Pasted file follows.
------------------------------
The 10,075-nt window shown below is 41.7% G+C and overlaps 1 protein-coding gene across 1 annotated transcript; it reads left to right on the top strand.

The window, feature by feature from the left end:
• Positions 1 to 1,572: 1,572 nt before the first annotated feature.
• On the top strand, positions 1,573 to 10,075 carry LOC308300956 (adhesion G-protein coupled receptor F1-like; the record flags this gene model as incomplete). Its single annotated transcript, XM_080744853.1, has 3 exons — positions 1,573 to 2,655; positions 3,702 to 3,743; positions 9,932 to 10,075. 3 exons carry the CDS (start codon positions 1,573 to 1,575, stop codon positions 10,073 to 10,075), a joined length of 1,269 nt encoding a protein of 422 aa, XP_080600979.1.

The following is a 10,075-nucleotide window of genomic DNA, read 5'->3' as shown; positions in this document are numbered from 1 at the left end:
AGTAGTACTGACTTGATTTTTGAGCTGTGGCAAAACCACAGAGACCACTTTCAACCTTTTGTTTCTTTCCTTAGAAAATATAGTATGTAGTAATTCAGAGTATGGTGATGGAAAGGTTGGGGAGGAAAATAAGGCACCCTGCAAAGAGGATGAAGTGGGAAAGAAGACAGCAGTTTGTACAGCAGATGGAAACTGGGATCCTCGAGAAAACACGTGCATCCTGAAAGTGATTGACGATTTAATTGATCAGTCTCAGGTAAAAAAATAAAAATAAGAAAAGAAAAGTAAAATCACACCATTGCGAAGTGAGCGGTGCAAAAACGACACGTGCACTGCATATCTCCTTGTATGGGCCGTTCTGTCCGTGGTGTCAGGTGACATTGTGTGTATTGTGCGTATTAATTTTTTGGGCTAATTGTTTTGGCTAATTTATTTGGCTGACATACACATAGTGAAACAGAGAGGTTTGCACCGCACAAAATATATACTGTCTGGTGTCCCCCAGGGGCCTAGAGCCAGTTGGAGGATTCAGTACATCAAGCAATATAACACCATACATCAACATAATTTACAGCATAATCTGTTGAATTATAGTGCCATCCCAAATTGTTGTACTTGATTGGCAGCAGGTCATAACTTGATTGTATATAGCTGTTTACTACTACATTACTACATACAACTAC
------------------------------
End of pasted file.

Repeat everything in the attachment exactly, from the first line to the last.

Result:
The 10,075-nt window shown below is 41.7% G+C and overlaps 1 protein-coding gene across 1 annotated transcript; it reads left to right on the top strand.

The window, feature by feature from the left end:
• Positions 1 to 1,572: 1,572 nt before the first annotated feature.
• On the top strand, positions 1,573 to 10,075 carry LOC308300956 (adhesion G-protein coupled receptor F1-like; the record flags this gene model as incomplete). Its single annotated transcript, XM_080744853.1, has 3 exons — positions 1,573 to 2,655; positions 3,702 to 3,743; positions 9,932 to 10,075. 3 exons carry the CDS (start codon positions 1,573 to 1,575, stop codon positions 10,073 to 10,075), a joined length of 1,269 nt encoding a protein of 422 aa, XP_080600979.1.

The following is a 10,075-nucleotide window of genomic DNA, read 5'->3' as shown; positions in this document are numbered from 1 at the left end:
AGTAGTACTGACTTGATTTTTGAGCTGTGGCAAAACCACAGAGACCACTTTCAACCTTTTGTTTCTTTCCTTAGAAAATATAGTATGTAGTAATTCAGAGTATGGTGATGGAAAGGTTGGGGAGGAAAATAAGGCACCCTGCAAAGAGGATGAAGTGGGAAAGAAGACAGCAGTTTGTACAGCAGATGGAAACTGGGATCCTCGAGAAAACACGTGCATCCTGAAAGTGATTGACGATTTAATTGATCAGTCTCAGGTAAAAAAATAAAAATAAGAAAAGAAAAGTAAAATCACACCATTGCGAAGTGAGCGGTGCAAAAACGACACGTGCACTGCATATCTCCTTGTATGGGCCGTTCTGTCCGTGGTGTCAGGTGACATTGTGTGTATTGTGCGTATTAATTTTTTGGGCTAATTGTTTTGGCTAATTTATTTGGCTGACATACACATAGTGAAACAGAGAGGTTTGCACCGCACAAAATATATACTGTCTGGTGTCCCCCAGGGGCCTAGAGCCAGTTGGAGGATTCAGTACATCAAGCAATATAACACCATACATCAACATAATTTACAGCATAATCTGTTGAATTATAGTGCCATCCCAAATTGTTGTACTTGATTGGCAGCAGGTCATAACTTGATTGTATATAGCTGTTTACTACTACATTACTACATACAACTAC